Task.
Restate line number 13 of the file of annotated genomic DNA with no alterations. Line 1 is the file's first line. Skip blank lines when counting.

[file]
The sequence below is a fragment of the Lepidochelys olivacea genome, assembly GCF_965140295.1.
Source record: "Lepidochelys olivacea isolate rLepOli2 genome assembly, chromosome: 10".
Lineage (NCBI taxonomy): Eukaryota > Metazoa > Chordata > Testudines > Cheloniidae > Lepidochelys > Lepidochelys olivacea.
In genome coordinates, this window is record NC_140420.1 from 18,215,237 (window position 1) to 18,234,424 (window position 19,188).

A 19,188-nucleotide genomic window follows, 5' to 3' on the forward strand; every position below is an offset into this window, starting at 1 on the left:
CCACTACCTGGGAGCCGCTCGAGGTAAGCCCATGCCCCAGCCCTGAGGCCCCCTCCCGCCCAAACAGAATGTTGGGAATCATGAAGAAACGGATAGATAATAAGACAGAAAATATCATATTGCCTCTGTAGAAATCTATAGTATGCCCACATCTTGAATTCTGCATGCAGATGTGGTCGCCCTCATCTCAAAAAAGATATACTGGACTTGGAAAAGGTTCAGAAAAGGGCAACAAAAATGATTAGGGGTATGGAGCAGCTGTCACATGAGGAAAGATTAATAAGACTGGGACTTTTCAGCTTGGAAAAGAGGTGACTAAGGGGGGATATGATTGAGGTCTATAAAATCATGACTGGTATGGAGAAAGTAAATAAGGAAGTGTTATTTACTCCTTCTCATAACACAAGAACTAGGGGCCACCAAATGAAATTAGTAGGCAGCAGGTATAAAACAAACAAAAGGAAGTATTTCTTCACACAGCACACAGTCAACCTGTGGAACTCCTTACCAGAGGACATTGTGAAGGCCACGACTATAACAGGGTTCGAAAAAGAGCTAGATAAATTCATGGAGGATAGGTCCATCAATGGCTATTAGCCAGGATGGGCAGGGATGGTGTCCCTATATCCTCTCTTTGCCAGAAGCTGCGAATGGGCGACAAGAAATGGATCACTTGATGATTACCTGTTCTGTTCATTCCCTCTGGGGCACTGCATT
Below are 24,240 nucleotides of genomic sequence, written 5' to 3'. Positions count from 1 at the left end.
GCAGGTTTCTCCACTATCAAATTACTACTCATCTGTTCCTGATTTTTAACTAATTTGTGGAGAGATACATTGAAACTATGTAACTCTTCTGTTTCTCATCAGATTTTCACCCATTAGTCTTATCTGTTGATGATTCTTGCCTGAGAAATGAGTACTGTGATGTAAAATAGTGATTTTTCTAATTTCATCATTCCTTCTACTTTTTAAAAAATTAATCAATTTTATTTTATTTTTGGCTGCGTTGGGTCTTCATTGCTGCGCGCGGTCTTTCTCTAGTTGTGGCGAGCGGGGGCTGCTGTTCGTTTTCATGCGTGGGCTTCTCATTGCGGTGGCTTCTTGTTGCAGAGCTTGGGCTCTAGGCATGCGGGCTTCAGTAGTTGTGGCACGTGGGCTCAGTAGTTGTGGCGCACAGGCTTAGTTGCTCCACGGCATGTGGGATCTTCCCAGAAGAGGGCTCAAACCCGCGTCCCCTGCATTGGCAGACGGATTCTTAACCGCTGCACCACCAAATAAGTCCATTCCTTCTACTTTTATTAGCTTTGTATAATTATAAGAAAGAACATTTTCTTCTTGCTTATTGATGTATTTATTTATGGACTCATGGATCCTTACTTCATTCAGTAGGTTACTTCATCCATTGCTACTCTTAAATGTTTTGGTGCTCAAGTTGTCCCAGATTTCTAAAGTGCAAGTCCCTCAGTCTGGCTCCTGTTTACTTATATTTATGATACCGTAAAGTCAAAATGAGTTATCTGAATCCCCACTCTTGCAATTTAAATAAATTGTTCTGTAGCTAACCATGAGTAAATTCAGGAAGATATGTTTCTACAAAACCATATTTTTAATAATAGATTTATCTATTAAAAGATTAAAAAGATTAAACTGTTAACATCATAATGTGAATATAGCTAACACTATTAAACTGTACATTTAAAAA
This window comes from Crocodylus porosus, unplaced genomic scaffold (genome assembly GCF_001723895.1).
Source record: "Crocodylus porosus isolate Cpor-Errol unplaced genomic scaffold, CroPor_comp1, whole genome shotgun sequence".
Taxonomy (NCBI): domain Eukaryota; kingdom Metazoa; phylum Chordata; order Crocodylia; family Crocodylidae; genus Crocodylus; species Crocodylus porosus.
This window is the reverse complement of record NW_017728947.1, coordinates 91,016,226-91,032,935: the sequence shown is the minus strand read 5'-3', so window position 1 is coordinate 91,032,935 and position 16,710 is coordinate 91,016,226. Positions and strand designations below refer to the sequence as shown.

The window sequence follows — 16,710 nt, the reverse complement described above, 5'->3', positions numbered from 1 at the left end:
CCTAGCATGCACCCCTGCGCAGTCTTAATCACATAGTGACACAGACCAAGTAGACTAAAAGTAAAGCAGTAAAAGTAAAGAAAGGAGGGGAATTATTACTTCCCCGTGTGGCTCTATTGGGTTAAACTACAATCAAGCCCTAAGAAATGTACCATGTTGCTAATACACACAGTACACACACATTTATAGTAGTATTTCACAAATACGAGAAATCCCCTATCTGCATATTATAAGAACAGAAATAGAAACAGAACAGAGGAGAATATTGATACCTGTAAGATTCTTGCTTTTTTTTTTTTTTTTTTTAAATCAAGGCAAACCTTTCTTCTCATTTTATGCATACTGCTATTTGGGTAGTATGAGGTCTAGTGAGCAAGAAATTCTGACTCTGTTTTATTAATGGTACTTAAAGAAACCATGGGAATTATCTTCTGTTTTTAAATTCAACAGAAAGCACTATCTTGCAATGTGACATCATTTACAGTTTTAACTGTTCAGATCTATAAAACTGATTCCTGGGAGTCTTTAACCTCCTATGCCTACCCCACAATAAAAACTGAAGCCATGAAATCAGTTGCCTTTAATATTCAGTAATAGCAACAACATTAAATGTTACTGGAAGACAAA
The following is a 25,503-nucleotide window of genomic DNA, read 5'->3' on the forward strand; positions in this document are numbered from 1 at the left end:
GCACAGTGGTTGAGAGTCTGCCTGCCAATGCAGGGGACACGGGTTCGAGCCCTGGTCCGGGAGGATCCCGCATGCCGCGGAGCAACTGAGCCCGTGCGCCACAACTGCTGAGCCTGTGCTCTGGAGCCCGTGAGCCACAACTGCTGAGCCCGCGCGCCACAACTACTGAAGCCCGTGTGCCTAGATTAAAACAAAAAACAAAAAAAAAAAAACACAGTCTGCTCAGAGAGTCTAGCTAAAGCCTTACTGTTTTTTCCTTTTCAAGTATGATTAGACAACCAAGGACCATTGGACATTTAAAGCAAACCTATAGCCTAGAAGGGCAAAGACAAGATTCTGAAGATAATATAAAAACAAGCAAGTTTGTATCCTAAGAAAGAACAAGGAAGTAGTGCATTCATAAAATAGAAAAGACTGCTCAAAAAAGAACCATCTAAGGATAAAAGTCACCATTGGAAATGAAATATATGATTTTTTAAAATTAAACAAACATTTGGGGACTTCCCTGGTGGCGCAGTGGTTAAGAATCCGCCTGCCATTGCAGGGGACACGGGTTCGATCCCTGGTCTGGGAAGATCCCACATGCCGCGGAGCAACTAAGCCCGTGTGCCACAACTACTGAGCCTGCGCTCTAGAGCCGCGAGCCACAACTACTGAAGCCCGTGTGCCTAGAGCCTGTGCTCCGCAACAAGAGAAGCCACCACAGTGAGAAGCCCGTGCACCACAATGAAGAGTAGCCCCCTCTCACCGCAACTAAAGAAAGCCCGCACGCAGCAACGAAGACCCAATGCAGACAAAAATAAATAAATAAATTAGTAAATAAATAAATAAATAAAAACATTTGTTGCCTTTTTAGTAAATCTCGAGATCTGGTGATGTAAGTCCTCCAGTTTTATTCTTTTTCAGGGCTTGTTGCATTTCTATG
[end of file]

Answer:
The window sequence follows — 16,710 nt, the reverse complement described above, 5'->3', positions numbered from 1 at the left end: